Prioritize, compromise, and chart it out.

By Alyssa Brown
December 26, 2018

The first big decision you'll make about your wedding is the location, which is why it can feel a little unsettling when you realize that you and your partner are on totally different pages about where you'll tie the knot. Once you have a chance to talk it out, you'll likely end up coming to a compromise that you both feel great about. Still, settling on one location when you have two want radically different things may require a few late-night chats, spreadsheets, and creative brainstorming in order to come to a mutual decision about the ideal locale. To help, we're offering some tips for getting through this first critical stage of planning your wedding.

RELATED: WHAT YOU NEED TO KNOW ABOUT GETTING MARRIED IN A NONTRADITIONAL LOCATION

Reassess Your Priorities

Are you prioritizing the same things? If your top three priorities are misaligned, it'll be hard to agree on anything while you're planning the wedding, so it's time to get on the same page. Come to agreement about your must-haves as a couple. Is having a big dance party the most important thing to you? Do you want to be sure your elderly grandparents can attend? Is the food what you really care about? Once you have this list finalized, you can revisit it time and time again and see which locations or venues match your shared priorities.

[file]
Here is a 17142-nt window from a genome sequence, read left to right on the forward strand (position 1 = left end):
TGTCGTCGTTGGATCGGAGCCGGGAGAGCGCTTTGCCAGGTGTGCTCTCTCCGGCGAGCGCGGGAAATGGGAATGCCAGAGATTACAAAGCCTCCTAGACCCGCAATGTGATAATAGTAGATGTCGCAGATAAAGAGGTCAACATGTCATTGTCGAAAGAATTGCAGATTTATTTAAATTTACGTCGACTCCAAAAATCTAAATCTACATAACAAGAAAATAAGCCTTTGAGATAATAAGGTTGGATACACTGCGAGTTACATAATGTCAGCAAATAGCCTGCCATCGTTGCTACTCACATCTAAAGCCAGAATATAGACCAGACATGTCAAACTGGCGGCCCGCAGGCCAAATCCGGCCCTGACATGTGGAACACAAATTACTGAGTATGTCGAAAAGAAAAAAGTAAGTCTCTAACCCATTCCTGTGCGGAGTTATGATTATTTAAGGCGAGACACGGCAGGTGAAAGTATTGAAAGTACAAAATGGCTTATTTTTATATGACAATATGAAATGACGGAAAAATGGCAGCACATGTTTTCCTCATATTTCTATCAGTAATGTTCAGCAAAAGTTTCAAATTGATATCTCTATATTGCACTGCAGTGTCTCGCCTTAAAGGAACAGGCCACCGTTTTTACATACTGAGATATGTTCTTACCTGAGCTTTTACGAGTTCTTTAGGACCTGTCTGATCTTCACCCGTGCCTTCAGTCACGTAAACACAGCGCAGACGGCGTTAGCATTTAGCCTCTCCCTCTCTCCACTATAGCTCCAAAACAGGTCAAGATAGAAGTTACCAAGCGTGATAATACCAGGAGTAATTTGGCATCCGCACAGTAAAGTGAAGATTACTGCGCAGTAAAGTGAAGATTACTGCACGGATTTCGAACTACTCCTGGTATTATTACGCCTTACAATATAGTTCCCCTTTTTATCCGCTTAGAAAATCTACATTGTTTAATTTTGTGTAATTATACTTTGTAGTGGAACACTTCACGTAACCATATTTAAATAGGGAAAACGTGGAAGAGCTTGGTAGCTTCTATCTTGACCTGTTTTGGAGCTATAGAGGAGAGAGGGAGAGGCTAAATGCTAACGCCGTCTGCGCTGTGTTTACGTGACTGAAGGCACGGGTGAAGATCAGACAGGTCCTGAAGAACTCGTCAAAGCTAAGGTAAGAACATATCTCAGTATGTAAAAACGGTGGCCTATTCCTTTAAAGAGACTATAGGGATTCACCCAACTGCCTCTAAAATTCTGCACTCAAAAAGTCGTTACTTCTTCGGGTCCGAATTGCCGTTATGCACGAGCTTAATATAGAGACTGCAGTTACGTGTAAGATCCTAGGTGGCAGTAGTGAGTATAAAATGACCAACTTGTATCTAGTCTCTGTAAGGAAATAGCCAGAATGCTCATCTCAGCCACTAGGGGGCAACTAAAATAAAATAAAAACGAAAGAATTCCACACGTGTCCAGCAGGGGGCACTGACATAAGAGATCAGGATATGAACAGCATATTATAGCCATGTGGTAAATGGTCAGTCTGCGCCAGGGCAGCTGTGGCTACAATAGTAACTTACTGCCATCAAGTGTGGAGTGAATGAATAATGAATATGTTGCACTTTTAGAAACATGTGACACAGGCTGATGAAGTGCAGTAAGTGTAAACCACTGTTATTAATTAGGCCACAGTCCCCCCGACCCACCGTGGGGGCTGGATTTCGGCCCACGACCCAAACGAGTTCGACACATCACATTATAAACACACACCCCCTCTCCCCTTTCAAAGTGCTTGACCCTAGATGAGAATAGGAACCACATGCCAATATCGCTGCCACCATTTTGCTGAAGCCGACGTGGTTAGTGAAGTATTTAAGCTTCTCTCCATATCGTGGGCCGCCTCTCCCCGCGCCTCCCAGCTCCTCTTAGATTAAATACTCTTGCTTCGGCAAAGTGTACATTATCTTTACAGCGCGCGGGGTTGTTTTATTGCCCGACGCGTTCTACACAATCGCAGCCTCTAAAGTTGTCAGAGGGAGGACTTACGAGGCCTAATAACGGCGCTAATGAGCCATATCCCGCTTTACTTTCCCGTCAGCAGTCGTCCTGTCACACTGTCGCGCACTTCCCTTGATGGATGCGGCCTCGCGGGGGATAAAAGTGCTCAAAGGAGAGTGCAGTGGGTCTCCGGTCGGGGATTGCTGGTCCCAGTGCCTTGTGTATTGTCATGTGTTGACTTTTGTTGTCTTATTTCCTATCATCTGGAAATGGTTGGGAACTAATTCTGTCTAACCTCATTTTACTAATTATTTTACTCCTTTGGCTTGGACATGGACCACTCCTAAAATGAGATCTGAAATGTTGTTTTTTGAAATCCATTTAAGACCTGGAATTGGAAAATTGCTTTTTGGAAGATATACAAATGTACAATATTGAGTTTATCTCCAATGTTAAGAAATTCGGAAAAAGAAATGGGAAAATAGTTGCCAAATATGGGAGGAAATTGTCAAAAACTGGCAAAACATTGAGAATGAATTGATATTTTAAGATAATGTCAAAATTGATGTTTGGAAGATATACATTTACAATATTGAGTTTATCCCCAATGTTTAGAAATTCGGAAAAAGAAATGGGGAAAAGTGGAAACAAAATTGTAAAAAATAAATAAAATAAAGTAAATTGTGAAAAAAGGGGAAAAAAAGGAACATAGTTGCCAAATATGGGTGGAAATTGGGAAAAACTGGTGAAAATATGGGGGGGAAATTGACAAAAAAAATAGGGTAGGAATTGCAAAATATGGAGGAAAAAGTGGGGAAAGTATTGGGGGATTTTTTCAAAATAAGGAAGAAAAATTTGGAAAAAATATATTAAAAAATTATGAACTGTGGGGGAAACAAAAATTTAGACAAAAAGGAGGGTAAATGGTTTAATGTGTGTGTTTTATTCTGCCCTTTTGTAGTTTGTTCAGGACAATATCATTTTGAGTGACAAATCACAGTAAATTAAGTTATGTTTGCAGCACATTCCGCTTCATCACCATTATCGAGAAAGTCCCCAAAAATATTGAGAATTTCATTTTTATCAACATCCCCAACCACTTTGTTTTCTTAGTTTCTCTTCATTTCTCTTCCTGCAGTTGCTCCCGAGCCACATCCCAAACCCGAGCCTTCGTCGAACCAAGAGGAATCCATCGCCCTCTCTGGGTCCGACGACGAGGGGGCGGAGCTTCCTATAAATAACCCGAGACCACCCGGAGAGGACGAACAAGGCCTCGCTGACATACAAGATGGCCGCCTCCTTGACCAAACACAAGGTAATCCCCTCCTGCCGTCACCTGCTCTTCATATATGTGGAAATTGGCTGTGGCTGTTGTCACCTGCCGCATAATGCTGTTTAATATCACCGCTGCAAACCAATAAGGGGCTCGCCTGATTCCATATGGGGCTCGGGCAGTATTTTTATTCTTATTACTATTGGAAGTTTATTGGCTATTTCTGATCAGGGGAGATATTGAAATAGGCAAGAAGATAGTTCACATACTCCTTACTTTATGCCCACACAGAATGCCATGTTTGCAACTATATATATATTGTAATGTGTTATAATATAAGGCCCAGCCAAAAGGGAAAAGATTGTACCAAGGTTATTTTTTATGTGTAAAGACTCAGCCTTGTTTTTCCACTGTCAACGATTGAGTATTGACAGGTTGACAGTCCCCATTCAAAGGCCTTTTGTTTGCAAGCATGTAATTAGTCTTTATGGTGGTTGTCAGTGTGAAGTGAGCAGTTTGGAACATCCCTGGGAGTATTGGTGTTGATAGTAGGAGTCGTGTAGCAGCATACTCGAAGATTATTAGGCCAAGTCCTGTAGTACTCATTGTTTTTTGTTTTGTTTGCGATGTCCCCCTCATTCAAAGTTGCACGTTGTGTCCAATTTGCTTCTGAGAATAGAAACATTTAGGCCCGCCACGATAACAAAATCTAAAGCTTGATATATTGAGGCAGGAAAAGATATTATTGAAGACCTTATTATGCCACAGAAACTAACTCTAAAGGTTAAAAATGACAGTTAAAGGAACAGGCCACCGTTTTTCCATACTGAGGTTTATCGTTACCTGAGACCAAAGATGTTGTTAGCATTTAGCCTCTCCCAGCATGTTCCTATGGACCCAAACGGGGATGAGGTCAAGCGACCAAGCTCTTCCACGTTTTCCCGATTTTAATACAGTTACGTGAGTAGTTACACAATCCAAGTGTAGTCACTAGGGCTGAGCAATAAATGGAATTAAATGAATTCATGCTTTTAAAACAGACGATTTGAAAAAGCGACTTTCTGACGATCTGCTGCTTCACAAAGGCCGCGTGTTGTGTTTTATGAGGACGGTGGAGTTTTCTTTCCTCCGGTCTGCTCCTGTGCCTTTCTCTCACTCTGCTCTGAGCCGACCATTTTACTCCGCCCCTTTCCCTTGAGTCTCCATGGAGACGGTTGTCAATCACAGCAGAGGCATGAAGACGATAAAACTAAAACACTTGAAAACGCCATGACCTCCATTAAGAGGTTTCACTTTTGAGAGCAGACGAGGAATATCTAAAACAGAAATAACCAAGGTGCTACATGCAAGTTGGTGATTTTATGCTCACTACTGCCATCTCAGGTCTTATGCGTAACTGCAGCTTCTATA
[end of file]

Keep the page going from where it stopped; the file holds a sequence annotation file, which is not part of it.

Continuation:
Decide Whether the Venue or the Location Is the Issue

If part of your disagreement is over the physical location, it may be time to bring in a few other opinions. For example, if you'd like to host the wedding in your hometown and your fiancé would like a destination wedding, it might be worth talking to a few friends and family members about whether they'd be able to attend a far-flung celebration. Their answers may surprise you, and may help you make the decision together.

Find a Good Compromise

If you're both crazy about two different venues, decide if you can compromise and use one space for a rehearsal dinner, welcome party, brunch, or bachelor or bachelorette party. If that's not an option, could one place work as a honeymoon or anniversary celebration venue?

When in Doubt, Make a Spreadsheet

The reason you two can't agree on a location may be that you haven't found the right place yet. If you feel like you've looked at a million venues and not one is perfect, it might be helpful to develop a sort of rating system so that you two can chart out what you like and dislike about each option at hand. A simple task like this will help move your discussions along since it allows you to weigh the pros and cons of each venue or location together. This also helps to make the process more practical rather than emotional.

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